This week I finally finished ‘Drive’ by Daniel H Pink, on ‘The Surprising Truth About What Motivates Us’.

It’s built around self-determination theory, coined by Deci & Ryan, that says humans have three innate psychological needs – Competence, Autonomy, and Relatedness. And this ‘Type I’ behaviour, that is made, not born, will emerge when people have autonomy over:

  • Task
  • Time
  • Technique
  • Team 

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Therefore, the story flows, it’s these areas that companies and leaders should focus on to create the right conditions for motivation, as opposed to the traditional ‘carrot and stick’ approach:

‘Carrot and Sticks can diminish performance, crush creativity, encourage cheating, foster short-term thinking, and become addictive.’

So fairly compelling reasons to find another way. And these on the dangers of introducing rewards:

‘They can perform a weird sort of behavioural alchemy… transforming an interesting task into a drudge, play into work, and send performance and upstanding behaviour toppling like dominos.’

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Sebastian Coe: ‘Throughout my athletics career, the overall goal was always to be a better athlete than I was at that moment – whether next week, next month, or next year. The improvement was the goal. The medal was simply the ultimate reward for achieving that goal.’

On ‘management’:

‘Perhaps its time to toss the word ‘management’ into the linguistic ash heap… This era doesn’t call for better management. It call for a renaissance of self-direction.’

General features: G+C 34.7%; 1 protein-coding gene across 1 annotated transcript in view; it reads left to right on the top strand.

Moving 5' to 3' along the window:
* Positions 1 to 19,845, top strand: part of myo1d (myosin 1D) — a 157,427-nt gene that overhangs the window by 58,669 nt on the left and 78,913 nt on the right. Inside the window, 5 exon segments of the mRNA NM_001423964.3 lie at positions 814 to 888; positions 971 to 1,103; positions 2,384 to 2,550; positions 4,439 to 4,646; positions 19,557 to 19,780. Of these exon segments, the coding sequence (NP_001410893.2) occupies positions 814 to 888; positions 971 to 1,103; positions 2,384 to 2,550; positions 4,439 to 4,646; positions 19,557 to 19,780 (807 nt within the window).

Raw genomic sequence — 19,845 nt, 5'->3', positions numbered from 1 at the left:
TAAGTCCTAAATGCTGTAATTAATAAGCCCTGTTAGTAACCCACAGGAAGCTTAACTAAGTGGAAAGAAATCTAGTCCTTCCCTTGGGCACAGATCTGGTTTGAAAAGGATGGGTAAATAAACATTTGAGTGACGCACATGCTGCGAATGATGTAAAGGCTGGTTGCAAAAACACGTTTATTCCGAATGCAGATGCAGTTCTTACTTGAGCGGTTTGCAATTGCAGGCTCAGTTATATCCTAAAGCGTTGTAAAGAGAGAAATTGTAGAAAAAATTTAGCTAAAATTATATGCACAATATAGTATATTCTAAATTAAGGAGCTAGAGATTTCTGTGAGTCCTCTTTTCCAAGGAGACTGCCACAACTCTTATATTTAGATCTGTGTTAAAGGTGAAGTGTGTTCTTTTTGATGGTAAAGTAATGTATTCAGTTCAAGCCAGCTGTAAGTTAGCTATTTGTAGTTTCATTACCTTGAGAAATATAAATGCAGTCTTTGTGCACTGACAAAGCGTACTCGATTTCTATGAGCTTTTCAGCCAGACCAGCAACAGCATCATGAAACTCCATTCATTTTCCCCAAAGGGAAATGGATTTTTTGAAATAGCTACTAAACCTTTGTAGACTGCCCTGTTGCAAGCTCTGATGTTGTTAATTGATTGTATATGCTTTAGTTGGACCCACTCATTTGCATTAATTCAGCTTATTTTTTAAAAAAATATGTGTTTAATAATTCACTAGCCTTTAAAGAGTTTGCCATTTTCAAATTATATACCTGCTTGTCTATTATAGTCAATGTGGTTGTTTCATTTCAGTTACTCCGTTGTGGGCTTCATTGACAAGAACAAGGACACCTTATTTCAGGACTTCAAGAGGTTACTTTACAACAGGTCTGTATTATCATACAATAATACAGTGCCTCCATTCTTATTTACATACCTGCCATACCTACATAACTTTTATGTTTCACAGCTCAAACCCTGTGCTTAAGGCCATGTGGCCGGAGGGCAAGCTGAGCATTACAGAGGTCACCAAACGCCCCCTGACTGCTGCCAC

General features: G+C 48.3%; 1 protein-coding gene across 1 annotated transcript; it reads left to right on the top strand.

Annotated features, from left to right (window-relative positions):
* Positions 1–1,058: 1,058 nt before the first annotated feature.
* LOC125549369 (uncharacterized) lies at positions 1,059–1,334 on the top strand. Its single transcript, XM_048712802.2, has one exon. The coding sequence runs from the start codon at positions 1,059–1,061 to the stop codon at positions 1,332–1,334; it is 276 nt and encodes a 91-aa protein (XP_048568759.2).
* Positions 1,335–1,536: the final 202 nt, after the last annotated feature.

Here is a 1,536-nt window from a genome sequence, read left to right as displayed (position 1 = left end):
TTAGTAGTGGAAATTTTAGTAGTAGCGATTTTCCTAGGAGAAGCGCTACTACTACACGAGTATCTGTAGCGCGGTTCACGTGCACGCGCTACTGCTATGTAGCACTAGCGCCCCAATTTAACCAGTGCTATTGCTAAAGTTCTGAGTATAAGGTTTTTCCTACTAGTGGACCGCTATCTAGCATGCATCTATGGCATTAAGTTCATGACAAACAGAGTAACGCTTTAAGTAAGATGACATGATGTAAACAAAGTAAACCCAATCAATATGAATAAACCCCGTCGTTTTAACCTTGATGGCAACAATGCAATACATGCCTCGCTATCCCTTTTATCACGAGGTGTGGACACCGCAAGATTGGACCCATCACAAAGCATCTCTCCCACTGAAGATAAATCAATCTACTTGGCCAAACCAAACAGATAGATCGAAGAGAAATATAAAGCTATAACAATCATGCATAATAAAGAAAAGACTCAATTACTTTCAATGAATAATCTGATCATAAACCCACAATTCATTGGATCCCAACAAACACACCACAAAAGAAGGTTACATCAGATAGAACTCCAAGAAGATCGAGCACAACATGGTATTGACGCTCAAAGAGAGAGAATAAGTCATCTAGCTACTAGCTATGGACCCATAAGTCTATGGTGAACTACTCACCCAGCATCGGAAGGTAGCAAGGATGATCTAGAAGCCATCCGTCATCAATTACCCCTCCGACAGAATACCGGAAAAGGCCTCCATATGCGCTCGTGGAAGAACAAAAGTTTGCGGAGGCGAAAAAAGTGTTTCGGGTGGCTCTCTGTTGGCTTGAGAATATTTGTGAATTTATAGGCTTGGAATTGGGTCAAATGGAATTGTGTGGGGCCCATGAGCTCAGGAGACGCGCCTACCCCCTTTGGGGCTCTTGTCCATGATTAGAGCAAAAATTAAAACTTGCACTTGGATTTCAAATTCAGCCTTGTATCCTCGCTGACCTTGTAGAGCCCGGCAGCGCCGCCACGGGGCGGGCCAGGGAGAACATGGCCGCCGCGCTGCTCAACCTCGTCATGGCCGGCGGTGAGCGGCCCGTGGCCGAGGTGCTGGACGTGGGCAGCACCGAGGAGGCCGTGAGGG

And on creating a workplace that does the right thing because it wants to, not because it’s people are told to:

‘Imagine an organisation that…wants to make the world a better place by creating a more diverse workforce. By reducing ethics to a checklist, suddenly affirmative action is just a bunch of requirements the organisation must meet to show it isn’t discriminating. Before, its workers had an intrinsic motivation to do the right thing, but now they have an extrinsic motivation to make sure that the company doesn’t get sued or fined.’

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Pink also quotes a number of other leadership gurus throughout the book, including this well-known line from William McKnight, 3Ms President:

‘Hire good people. And then leave them alone.’

Definitely one to add to the Christmas list if you’re interested in leadership, motivation, or books that I should have finished a long time ago.

johnJsills

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Posted by johnJsills

2 Comments

  1. […] Dan Pink shows in his book ‘Drive’, we all seek to have a level of Competence in our careers – alongside Autonomy, and […]

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  2. […] whilst reading Dan Pink’s excellent book on motivation – Drive – I discovered a theory that seems to confirm that the things that make for engaged employees are […]

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